In terms of advice for those growing up with a love for horses in Hong Kong, he says: “The equestrian community in Hong Kong is relatively small and friendly, so make sure you make the effort to get involved and get to know everyone.
“As a junior and young rider, there are plenty of opportunities that can help with your riding and competing, such as seminars and workshops run by the equestrian federation, and junior development programmes.
“Also, Hong Kong’s equestrian scene is unique in that it has an abundance of horses available that are retired racehorses. When I was based there, I was sure to make the most out of the amount of horses we had and found that re-trained racehorses made for great jumpers and eventers, given the time and training.”
As one of eventing’s up-and-coming stars, he offered us some other top tips on how an individual can perform to his or her potential at a competition.
1. Find a good coach
“You need to be able to learn from them, so they should ideally be someone with plenty of experience with whom you can communicate well. In this sport, if you are in the right hands, you can learn something every day, and I know that my coach played a massive role in my success at the FEI Asian Eventing Championship 2017 and all the work building up to it.”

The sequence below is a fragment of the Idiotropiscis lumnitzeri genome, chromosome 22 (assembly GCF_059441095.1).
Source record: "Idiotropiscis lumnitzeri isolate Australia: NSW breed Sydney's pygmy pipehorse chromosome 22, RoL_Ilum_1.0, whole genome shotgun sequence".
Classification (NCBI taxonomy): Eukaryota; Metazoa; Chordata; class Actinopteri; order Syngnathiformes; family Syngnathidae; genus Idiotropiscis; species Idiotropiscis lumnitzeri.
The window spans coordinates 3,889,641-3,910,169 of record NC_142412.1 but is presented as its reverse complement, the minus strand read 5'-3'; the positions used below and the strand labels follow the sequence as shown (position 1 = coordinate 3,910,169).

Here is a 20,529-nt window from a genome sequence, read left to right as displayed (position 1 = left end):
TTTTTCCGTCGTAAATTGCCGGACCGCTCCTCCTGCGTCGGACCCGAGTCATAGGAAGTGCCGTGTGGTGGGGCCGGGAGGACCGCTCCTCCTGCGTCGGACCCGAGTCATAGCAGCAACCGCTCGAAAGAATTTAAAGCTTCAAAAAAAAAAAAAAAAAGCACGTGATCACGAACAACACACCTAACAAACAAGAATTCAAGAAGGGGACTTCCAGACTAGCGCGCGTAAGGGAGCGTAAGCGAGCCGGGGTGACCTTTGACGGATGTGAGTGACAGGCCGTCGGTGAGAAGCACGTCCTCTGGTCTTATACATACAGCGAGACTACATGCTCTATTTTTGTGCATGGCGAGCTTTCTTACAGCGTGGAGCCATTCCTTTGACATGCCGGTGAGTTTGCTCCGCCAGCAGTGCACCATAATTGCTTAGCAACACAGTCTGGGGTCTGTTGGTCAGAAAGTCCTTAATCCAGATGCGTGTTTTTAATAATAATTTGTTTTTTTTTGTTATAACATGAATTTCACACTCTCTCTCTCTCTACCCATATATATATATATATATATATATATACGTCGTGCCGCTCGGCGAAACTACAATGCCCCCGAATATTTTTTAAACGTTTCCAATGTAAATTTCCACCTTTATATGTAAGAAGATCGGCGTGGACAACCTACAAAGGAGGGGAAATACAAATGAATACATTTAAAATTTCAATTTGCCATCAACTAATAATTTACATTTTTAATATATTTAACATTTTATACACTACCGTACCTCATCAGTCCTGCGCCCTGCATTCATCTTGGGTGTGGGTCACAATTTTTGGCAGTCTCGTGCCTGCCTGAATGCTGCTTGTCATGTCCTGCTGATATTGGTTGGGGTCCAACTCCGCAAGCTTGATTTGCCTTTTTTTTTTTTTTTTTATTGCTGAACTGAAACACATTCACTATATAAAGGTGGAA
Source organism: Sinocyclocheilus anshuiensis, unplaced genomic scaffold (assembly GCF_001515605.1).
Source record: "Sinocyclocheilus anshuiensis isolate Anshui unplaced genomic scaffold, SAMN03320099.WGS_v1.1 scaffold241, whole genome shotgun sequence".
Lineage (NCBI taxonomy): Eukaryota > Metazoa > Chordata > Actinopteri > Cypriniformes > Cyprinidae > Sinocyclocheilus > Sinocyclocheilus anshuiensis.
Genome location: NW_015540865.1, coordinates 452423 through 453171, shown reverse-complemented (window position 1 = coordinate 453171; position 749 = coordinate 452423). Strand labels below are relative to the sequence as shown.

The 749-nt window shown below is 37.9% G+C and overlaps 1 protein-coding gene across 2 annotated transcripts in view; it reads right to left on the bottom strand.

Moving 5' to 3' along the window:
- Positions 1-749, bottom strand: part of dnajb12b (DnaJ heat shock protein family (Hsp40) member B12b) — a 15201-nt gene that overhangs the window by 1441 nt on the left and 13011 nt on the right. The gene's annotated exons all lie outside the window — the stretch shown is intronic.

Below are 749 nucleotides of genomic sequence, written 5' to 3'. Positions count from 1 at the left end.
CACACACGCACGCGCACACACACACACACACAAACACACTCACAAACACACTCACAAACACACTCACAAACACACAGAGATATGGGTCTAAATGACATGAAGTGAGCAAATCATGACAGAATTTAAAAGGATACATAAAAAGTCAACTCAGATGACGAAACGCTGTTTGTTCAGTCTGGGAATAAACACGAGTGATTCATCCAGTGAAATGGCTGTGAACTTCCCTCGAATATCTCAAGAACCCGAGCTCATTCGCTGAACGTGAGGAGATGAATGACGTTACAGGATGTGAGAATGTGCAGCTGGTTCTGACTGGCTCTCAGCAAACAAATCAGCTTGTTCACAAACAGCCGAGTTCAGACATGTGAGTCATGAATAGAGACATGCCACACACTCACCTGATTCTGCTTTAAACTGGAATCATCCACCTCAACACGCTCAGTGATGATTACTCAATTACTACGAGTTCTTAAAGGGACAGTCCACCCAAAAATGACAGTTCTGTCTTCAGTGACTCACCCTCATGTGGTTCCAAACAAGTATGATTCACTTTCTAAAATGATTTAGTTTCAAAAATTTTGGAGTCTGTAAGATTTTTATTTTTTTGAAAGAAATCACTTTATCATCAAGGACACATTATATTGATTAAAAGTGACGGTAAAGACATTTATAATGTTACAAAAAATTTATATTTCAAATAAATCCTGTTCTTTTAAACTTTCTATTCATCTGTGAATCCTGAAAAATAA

2. Prepare well in advance
“It’s very important for me to be prepared well before the actual event. If you put in the work at home for the Dressage and Jumping before the event, then you don’t have to treat the warm-up like a schooling session.
“That also extends to being as organised and prepared as you can with everything before the event. I find that I get the most stressed when my gear isn’t organised when it’s busy and hectic at the show.
“Make sure everything is where you want it to be and develop a routine each time you compete.”
3. Stick to your plan
“You should have a clear and detailed plan that you can stick to at an event. At a three-day event, where there’s so much time between each phase, you can really focus on each day individually.
“I also like to take notes about every obstacle and line whilst I walk the cross-country course, so I can keep looking back at it and visualising it before the actual round.